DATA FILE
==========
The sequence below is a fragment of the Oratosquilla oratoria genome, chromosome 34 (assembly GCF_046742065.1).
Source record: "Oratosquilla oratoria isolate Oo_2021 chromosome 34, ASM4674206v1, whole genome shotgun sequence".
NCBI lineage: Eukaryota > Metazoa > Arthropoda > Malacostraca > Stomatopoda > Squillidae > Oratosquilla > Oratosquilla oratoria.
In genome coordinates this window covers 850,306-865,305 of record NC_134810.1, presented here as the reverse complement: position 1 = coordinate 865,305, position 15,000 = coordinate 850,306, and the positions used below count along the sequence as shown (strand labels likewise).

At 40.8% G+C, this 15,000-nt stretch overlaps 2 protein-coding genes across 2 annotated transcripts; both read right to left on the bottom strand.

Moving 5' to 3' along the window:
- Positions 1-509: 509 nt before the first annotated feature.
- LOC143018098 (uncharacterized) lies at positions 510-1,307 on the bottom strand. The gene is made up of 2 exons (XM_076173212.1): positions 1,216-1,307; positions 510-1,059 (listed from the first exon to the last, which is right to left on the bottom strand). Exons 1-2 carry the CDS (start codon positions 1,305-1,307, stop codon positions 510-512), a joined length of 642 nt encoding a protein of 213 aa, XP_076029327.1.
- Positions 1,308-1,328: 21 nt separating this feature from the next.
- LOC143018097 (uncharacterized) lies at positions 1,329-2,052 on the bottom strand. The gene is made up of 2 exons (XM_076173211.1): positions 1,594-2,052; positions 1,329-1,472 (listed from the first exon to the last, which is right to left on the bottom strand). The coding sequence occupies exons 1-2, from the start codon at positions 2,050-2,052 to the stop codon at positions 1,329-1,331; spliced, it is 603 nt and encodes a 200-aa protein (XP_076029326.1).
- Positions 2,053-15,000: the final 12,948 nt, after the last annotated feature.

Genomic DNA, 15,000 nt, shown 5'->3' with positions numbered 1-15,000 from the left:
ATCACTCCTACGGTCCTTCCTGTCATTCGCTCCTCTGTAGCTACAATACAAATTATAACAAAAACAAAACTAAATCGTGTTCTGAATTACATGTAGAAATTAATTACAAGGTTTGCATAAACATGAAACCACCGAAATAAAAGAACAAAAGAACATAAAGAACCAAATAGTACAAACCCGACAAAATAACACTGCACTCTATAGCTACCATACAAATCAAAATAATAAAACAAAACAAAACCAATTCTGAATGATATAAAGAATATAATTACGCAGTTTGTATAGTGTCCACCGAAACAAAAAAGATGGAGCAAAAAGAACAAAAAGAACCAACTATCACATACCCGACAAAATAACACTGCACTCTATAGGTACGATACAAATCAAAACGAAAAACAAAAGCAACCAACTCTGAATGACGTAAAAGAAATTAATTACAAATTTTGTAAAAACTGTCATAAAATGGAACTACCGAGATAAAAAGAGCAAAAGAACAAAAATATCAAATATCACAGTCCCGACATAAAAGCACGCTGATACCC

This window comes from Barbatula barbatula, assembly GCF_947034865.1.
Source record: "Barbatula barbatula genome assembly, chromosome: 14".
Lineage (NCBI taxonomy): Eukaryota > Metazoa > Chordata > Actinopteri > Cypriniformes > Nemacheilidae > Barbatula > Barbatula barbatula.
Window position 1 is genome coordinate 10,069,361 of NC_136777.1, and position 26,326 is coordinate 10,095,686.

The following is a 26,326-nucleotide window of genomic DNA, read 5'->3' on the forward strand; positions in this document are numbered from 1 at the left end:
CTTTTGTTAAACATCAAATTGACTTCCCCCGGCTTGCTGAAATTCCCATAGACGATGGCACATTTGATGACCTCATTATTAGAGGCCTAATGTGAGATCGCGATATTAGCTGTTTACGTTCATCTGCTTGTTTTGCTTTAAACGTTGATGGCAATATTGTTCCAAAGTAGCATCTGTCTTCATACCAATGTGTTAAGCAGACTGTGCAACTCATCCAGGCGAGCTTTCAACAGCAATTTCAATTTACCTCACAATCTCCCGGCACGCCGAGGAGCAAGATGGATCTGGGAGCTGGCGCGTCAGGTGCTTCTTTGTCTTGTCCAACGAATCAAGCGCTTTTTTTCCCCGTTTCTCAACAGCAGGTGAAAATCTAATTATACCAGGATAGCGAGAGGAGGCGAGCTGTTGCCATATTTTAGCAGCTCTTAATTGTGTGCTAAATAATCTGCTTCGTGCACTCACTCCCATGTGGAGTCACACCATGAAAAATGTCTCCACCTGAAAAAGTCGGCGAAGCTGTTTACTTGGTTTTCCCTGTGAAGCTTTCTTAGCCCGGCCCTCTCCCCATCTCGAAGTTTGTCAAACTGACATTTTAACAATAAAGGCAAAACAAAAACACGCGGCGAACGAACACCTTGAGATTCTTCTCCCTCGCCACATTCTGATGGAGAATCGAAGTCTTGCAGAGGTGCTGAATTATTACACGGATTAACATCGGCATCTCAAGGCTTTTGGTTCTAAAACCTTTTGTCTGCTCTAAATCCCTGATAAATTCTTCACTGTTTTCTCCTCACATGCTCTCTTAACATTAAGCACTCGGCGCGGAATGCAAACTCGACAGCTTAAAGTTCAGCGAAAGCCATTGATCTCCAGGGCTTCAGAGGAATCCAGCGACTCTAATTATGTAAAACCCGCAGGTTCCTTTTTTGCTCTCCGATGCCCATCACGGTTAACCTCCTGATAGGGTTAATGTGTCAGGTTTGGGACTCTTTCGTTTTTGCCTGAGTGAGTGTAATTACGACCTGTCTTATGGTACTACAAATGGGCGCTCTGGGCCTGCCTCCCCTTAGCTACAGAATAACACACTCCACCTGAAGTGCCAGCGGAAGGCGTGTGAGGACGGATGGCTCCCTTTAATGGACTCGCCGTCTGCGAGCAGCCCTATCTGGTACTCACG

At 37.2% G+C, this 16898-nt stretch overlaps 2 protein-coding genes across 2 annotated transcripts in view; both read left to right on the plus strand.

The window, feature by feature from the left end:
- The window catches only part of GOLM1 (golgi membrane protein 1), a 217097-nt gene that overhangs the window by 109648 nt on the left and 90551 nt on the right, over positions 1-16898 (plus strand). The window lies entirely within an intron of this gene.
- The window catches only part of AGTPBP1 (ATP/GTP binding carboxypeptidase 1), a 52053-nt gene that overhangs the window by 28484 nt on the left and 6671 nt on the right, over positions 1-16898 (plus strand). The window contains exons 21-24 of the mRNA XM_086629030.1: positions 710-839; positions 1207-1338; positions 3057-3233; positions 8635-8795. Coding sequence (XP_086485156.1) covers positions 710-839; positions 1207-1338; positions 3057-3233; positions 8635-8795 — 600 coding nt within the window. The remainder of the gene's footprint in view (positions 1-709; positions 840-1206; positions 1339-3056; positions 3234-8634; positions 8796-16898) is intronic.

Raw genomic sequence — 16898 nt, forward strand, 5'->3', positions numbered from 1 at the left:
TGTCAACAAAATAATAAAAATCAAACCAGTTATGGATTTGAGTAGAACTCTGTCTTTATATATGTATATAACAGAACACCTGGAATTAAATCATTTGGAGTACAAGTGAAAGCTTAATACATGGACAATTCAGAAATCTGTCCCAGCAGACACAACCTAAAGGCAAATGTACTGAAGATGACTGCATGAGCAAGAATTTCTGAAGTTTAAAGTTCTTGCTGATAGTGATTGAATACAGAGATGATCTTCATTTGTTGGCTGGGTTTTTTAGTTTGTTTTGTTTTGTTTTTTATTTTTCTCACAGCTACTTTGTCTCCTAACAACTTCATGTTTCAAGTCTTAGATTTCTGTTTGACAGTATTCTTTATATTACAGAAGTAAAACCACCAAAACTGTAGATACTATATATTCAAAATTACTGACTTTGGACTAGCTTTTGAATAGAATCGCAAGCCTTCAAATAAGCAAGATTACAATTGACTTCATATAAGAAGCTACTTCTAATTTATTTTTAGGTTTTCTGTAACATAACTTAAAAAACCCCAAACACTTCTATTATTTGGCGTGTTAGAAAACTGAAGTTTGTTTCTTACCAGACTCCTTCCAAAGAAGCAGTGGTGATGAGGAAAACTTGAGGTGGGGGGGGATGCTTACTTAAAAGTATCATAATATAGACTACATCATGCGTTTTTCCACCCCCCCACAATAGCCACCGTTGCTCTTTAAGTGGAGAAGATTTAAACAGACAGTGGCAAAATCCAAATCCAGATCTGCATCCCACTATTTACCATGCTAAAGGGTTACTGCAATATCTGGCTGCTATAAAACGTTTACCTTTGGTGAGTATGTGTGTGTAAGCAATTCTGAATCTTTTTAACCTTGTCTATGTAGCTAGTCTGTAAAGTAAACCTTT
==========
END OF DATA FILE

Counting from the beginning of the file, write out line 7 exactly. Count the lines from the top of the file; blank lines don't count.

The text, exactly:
- Positions 1-509: 509 nt before the first annotated feature.